When you think of Bill Peirce and Sherwood Football Club you think of loyalty and longevity. They define perfectly the man who was the son of the club president and played more than 600 games for the Magpies. He was the club’s first QAFL captain, the first Grogan Medallist, and has the club best and fairest trophy named in his honour. He has only ever lived in one suburb. Sherwood.
If you could find another “L” word that means humble it would be just as appropriate as longevity and loyalty because when AFLQ Chairman Dean Warren rang to advise him of his Hall of Fame induction his immediate reaction was “it must be the old man”.
Fair enough, too. Edwin “Bob” Peirce was a 200-gamer at Wests and secretary of the Bulldogs from a young age before moving next door to Sherwood. There he was secretary and president, and served for a long time on the QJAFL and later the SQAFA. He died four weeks short of his 88th birthday in 2012, a wonderful 60-year servant of football in the western suburbs.
One of eight children, Billy, as he was called early on, or Bill, as he prefers these days, played his first game at Sherwood at age four at Oakman Park. His coach was none other than Sherwood legend and fellow AFLQ Hall of Famer inductee Maurie McNamee.
He remembers his first game well and the beautiful story that follows. “I was tiny but I absolutely loved it. I got two free kicks for around the neck,” he said. “The first kick just rolled along the ground and through the man on the mark’s legs and went about 20 metres. Someone had handed it to me and I just kicked it immediately. The second time I realised it was a free kick and that I could take my time and kicked it better.”
Going into the last game, their team had not kicked a goal for the entire season, and the coach offered threepence for anyone who could do so. “We played like men-possessed, and somebody kicked one off the ground in the first quarter so at quarter-time every player lined up for his threepence,” Bill recalled.
“He (McNamee) probably wasn’t expecting to have to pay every kid, but whatever happened I never got paid. Not until about 40 years later, long after we’d changed to decimal currency, when I was installing a new stove at his house. We found a sixpence behind the old stove. He slapped it into the palm of my hand and said, ‘here’s your bloody threepence – and you can keep the change’.”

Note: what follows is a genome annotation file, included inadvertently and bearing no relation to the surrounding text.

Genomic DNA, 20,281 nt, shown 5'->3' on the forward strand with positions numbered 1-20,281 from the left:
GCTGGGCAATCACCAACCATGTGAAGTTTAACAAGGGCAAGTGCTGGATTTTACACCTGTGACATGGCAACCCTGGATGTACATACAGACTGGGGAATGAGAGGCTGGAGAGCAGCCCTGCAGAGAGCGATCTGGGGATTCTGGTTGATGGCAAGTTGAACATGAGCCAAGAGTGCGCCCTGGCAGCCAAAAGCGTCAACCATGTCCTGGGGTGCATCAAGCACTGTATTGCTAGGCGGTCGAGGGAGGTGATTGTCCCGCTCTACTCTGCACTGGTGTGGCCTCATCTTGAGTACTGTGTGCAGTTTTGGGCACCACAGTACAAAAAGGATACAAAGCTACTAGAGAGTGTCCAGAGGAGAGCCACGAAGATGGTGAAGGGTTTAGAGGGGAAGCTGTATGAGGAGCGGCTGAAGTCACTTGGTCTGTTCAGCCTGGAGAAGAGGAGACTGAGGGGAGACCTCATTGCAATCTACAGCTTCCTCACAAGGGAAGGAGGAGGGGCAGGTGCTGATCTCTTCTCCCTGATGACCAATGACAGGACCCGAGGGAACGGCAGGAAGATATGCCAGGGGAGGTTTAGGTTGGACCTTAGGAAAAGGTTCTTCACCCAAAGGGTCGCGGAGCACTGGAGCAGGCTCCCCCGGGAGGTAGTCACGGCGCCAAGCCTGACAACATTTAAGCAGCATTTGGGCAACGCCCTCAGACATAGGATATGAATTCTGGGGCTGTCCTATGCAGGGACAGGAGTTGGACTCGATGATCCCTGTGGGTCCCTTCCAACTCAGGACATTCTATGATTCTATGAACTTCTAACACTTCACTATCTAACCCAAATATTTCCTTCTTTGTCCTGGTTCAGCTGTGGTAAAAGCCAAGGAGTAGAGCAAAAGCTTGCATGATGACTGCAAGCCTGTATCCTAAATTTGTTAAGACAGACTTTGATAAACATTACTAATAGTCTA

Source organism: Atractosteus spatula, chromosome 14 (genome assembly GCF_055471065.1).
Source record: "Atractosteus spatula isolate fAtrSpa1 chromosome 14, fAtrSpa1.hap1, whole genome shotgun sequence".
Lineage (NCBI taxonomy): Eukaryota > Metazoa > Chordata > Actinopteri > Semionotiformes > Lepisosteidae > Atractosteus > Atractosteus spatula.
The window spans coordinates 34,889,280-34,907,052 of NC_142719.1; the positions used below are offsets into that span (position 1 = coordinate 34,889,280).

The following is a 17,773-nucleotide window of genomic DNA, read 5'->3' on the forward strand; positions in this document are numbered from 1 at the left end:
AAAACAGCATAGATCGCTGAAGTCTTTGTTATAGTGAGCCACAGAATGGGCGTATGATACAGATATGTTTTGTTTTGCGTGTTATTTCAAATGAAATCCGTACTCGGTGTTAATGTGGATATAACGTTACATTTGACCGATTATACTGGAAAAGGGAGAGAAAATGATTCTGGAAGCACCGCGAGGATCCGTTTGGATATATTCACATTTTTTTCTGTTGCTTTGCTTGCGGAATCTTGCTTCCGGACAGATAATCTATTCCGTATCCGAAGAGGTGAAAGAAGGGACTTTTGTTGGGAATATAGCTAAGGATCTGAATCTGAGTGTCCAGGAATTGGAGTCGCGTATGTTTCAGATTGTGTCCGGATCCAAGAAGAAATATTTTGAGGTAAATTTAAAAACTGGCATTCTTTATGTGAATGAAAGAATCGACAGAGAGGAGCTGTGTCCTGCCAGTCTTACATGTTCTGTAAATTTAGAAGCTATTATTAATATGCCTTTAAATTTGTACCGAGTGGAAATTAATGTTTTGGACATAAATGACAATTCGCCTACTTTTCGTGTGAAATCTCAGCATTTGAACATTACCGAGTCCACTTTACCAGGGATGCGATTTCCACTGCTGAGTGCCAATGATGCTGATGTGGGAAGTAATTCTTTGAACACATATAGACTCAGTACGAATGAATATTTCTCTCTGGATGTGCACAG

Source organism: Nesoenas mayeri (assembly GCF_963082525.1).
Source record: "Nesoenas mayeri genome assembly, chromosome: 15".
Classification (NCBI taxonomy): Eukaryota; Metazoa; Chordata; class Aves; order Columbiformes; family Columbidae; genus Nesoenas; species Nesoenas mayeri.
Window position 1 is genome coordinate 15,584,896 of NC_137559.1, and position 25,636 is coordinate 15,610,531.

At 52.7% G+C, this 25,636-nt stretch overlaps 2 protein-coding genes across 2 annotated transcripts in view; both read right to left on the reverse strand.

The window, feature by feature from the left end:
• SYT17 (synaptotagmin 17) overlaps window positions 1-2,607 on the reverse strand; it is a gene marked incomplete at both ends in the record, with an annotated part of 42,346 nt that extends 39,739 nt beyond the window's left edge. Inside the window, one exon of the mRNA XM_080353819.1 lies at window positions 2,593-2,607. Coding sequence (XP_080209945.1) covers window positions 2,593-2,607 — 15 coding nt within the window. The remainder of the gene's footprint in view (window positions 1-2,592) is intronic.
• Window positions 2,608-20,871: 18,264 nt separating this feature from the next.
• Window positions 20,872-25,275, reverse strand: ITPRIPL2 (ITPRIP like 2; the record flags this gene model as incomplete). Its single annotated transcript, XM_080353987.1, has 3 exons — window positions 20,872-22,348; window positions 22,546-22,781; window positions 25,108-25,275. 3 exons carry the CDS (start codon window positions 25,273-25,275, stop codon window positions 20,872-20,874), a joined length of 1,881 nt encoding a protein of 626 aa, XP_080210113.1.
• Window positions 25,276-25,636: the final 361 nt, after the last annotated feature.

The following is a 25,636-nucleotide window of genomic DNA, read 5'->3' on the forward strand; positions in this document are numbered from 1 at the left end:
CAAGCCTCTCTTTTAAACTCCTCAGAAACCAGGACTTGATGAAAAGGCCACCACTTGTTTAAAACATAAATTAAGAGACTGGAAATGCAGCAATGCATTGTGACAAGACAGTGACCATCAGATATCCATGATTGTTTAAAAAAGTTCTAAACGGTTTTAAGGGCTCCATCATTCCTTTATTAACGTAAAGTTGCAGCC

Working his way up through the grades at Sherwood, Peirce represented Queensland at Under 15s, State Schoolboys and the then Teal Cup (Under 17) State team, when he played against two handy types – Neale Daniher and Justin Madden. He won the premiership in every age-group from Under 9’s to Under 15’s, and in his first year of Under 17’s. They weren’t so lucky the following year when their gun midfielder broke his leg.
Always a non-drinker who wore #1 for as long as people can remember, he made his senior debut under Lindsay Jacob at 18 in 1978, and had five years for five SQAFA flags. He won the best and fairest and finished third in the SQAFA’s Duncanson Medal in 1982 before Sherwood joined the QAFL with Southport in 1983. “The move up to the top competition was everything to me … it was like a grand final every week. That’s not to say I didn’t appreciate the grand finals, but we were playing against better opposition and every win was hard-earned. Every kick was hard-earned,” he said.
In his first season in the QAFL, Sherwood finished eighth with a 7-11 record in the 10-team competition under John Rantall, with Peirce the Magpies’ standout. He was invited to the Grogan Medal dinner, a ritzy affair at Sibyl’s Night Club televised by Channel Seven. So new were the Magpies to the ‘big time’ that Peirce was accompanied only by president Ian Selvage, who sat with the ‘heavies’, and committeeman Ray Thompson, who sat with him. There were no teammates, so he had to make do with Kedron ruckman Marti Verrall and a couple of media types.